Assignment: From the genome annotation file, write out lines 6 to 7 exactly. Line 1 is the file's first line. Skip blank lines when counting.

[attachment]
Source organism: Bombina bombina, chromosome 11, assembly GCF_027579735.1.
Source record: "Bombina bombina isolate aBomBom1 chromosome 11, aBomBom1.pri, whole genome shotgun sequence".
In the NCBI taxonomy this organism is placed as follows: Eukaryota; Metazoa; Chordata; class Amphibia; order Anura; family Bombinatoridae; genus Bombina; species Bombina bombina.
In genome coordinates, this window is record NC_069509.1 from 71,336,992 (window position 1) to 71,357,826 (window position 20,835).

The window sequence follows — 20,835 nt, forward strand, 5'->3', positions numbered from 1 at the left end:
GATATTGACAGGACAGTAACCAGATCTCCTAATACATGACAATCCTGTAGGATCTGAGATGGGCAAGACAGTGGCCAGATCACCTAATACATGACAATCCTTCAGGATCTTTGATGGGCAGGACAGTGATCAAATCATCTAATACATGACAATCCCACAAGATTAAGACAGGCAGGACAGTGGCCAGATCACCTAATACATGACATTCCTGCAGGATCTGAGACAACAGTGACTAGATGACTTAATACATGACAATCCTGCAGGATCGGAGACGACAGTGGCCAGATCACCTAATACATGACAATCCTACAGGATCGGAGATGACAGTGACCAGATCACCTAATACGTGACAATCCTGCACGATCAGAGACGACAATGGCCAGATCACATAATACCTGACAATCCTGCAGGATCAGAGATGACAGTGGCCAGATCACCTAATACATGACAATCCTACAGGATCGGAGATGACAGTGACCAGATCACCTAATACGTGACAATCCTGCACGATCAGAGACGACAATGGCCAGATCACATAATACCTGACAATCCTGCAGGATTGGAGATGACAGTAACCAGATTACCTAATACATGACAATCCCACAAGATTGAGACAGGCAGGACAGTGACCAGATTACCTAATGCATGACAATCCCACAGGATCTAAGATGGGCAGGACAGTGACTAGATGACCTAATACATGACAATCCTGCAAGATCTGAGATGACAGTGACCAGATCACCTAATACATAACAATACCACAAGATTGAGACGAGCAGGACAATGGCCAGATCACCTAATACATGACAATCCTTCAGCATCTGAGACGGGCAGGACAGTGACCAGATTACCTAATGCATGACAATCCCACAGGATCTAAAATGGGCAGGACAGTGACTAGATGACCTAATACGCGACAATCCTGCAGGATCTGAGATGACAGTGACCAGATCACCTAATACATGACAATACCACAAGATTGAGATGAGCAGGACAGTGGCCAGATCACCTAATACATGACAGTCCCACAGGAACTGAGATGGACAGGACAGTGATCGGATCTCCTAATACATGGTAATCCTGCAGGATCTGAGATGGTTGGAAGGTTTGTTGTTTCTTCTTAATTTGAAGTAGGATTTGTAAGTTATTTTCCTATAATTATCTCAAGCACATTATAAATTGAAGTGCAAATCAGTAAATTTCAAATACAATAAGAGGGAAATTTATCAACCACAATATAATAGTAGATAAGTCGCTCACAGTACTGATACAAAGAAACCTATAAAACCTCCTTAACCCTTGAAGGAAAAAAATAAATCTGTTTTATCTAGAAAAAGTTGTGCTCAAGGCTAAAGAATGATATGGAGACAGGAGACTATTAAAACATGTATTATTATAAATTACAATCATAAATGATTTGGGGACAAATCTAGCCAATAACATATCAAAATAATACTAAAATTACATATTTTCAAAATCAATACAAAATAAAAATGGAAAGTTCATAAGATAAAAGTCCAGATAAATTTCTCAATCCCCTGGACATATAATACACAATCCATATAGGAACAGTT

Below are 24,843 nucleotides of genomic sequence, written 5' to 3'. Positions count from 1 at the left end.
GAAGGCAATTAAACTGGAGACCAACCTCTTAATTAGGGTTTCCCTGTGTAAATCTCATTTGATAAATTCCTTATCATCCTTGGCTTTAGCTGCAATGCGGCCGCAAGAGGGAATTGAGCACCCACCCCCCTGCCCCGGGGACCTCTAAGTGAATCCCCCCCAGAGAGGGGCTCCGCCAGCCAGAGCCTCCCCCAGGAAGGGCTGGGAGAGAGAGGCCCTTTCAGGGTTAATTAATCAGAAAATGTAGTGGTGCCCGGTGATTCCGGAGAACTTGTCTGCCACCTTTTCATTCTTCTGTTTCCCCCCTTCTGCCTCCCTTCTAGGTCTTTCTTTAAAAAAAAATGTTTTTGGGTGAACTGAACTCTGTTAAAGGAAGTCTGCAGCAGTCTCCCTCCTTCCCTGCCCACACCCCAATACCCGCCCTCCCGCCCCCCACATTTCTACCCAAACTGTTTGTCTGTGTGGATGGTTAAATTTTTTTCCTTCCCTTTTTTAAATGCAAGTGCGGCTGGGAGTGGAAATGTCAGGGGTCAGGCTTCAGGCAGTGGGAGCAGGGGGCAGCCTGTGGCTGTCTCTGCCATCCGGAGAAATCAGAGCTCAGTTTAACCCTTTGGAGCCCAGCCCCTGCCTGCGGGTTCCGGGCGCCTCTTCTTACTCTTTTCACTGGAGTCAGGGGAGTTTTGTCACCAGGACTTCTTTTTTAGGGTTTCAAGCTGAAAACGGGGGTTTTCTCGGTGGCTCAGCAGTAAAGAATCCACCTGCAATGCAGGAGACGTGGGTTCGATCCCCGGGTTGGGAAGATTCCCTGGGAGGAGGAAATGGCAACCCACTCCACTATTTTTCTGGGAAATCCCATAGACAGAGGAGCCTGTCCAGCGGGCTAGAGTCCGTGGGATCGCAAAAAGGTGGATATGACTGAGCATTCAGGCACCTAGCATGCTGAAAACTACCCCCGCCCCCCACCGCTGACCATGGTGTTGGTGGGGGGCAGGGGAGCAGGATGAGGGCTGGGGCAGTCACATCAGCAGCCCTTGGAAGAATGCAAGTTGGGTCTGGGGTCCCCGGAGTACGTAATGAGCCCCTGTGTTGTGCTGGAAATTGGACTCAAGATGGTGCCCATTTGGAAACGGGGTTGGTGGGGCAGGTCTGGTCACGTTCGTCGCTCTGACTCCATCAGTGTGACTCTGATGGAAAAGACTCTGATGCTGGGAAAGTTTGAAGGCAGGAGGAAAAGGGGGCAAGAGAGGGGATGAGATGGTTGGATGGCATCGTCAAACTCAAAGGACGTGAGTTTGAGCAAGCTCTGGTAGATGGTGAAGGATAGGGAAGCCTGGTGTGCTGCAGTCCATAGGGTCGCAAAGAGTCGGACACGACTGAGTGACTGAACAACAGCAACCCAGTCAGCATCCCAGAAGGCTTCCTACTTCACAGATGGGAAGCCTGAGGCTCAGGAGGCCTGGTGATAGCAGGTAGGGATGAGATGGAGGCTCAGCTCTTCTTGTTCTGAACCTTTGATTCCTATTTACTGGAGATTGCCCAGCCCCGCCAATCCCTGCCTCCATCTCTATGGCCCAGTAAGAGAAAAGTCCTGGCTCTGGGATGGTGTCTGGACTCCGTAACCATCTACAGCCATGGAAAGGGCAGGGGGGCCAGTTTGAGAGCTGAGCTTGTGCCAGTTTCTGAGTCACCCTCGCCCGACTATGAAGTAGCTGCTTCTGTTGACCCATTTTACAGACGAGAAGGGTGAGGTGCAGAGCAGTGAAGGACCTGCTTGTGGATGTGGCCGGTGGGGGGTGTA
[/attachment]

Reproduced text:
GATATTGACAGGACAGTAACCAGATCTCCTAATACATGACAATCCTGTAGGATCTGAGATGGGCAAGACAGTGGCCAGATCACCTAATACATGACAATCCTTCAGGATCTTTGATGGGCAGGACAGTGATCAAATCATCTAATACATGACAATCCCACAAGATTAAGACAGGCAGGACAGTGGCCAGATCACCTAATACATGACATTCCTGCAGGATCTGAGACAACAGTGACTAGATGACTTAATACATGACAATCCTGCAGGATCGGAGACGACAGTGGCCAGATCACCTAATACATGACAATCCTACAGGATCGGAGATGACAGTGACCAGATCACCTAATACGTGACAATCCTGCACGATCAGAGACGACAATGGCCAGATCACATAATACCTGACAATCCTGCAGGATCAGAGATGACAGTGGCCAGATCACCTAATACATGACAATCCTACAGGATCGGAGATGACAGTGACCAGATCACCTAATACGTGACAATCCTGCACGATCAGAGACGACAATGGCCAGATCACATAATACCTGACAATCCTGCAGGATTGGAGATGACAGTAACCAGATTACCTAATACATGACAATCCCACAAGATTGAGACAGGCAGGACAGTGACCAGATTACCTAATGCATGACAATCCCACAGGATCTAAGATGGGCAGGACAGTGACTAGATGACCTAATACATGACAATCCTGCAAGATCTGAGATGACAGTGACCAGATCACCTAATACATAACAATACCACAAGATTGAGACGAGCAGGACAATGGCCAGATCACCTAATACATGACAATCCTTCAGCATCTGAGACGGGCAGGACAGTGACCAGATTACCTAATGCATGACAATCCCACAGGATCTAAAATGGGCAGGACAGTGACTAGATGACCTAATACGCGACAATCCTGCAGGATCTGAGATGACAGTGACCAGATCACCTAATACATGACAATACCACAAGATTGAGATGAGCAGGACAGTGGCCAGATCACCTAATACATGACAGTCCCACAGGAACTGAGATGGACAGGACAGTGATCGGATCTCCTAATACATGGTAATCCTGCAGGATCTGAGATGGTTGGAAGGTTTGTTGTTTCTTCTTAATTTGAAGTAGGATTTGTAAGTTATTTTCCTATAATTATCTCAAGCACATTATAAATTGAAGTGCAAATCAGTAAATTTCAAATACAATAAGAGGGAAATTTATCAACCACAATATAATAGTAGATAAGTCGCTCACAGTACTGATACAAAGAAACCTATAAAACCTCCTTAACCCTTGAAGGAAAAAAATAAATCTGTTTTATCTAGAAAAAGTTGTGCTCAAGGCTAAAGAATGATATGGAGACAGGAGACTATTAAAACATGTATTATTATAAATTACAATCATAAATGATTTGGGGACAAATCTAGCCAATAACATATCAAAATAATACTAAAATTACATATTTTCAAAATCAATACAAAATAAAAATGGAAAGTTCATAAGATAAAAGTCCAGATAAATTTCTCAATCCCCTGGACATATAATACACAATCCATATAGGAACAGTT

Below are 24,843 nucleotides of genomic sequence, written 5' to 3'. Positions count from 1 at the left end.